Digital Banking in Africa – the rise of EdTech
By Emmanuel Allottey
Digital innovation and adoption has grown exponentially in Africa due to COVID-19. Different sectors of the economy impacted by the virus have resorted to digital and technology to mitigate the impact. Government imposed lockdowns and movement restrictions have propelled the necessity of digital solutions as alternatives to continuity in daily activities.
The significance of EdTech or technology in Education has received the most acknowledgment as an area requiring investment in Africa. EdTech (Education Technology) combines innovative learning techniques with digital technology.
Africa has the lowest literacy rate in the world at an average of 70% compared to world average of 90%. Students worldwide are still affected by COVID-19 school closures, forcing hundreds of millions of students to rely on virtual or e-learning. For those without internet access, educational progress will be affected.
The Educational ecosystem from physical infrastructure to learning material has been lacking with many African governments looking for avenues to increase investment. Digital innovation through EdTech can offer cost efficient alternatives to delivery of affordable and high-quality educational content to learners.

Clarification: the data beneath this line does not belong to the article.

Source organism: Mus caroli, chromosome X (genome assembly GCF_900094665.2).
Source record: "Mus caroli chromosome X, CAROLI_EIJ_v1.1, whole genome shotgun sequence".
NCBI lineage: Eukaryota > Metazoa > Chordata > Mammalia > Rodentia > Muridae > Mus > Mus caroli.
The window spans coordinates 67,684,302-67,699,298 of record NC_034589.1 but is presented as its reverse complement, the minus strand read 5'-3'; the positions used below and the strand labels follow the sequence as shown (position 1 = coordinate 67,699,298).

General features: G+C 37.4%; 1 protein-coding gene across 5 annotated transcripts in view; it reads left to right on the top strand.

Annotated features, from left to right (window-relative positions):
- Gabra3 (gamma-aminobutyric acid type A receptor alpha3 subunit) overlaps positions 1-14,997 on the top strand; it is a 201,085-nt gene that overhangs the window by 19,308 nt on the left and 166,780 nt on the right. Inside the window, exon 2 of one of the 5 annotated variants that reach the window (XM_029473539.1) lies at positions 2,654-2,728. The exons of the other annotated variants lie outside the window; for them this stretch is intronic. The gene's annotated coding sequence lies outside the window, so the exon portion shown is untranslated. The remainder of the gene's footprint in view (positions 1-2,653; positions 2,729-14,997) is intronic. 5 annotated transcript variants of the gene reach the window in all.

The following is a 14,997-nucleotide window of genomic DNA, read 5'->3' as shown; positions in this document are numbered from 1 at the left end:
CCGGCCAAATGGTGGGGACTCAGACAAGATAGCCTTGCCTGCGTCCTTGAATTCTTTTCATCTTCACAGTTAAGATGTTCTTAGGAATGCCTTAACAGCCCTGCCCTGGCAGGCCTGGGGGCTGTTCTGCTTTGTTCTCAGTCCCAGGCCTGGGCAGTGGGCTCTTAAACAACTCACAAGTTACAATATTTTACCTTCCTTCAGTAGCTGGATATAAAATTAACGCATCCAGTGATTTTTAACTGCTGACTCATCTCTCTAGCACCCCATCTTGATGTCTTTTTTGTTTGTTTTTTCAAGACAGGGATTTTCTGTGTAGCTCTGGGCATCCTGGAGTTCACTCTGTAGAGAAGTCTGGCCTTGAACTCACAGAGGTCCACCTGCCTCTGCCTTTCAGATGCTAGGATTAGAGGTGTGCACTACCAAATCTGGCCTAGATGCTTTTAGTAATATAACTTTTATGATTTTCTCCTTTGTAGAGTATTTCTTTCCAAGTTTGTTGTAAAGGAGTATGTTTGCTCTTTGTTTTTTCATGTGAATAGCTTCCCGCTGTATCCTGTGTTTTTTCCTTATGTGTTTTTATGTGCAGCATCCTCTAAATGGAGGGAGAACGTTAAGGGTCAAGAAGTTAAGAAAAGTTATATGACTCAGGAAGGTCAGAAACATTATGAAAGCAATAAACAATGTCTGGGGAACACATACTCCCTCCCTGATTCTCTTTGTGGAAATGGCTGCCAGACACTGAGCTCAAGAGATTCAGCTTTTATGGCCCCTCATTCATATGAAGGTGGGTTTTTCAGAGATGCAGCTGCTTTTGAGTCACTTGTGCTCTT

Approximately 800 million people in Africa don’t have access to the internet. This represents a challenge for EdTech companies, trying to find a way to incorporate technology in areas with little to no internet connection. As this challenge intensifies, several African countries have looked for ways to keep learning going through remote learning. Government policy in many African nations are being reviewed to incorporate the use of an online curriculum.
Remote Learning involves a combination of real-time peer-to-peer interaction and collaboration, or with self-paced learning activities that take place remotely and independent of the teacher or instructor. Some stakeholders use satellite facilities (like satellite TV) and even radio for remote learning.
Education equals development. In developed countries people there is a correlation with education and development. According to World Bank Group estimates, universal and affordable access to the Internet will increase GDP growth in Africa by 2 percentage points per year and would boost employment opportunities, regardless of education level, between 6.9% and 13%. The interactive approach of educational technology encourages students to obtain digital skills, which will be vital to succeed in the labour market.
COVID-19 has shown access to the internet is crucial in facilitating continuity in education. Africa has made large strides in the improvement of technology infrastructure. The continuation of this investment towards digitization will fast track Africa’s transition into the fourth industrial revolution.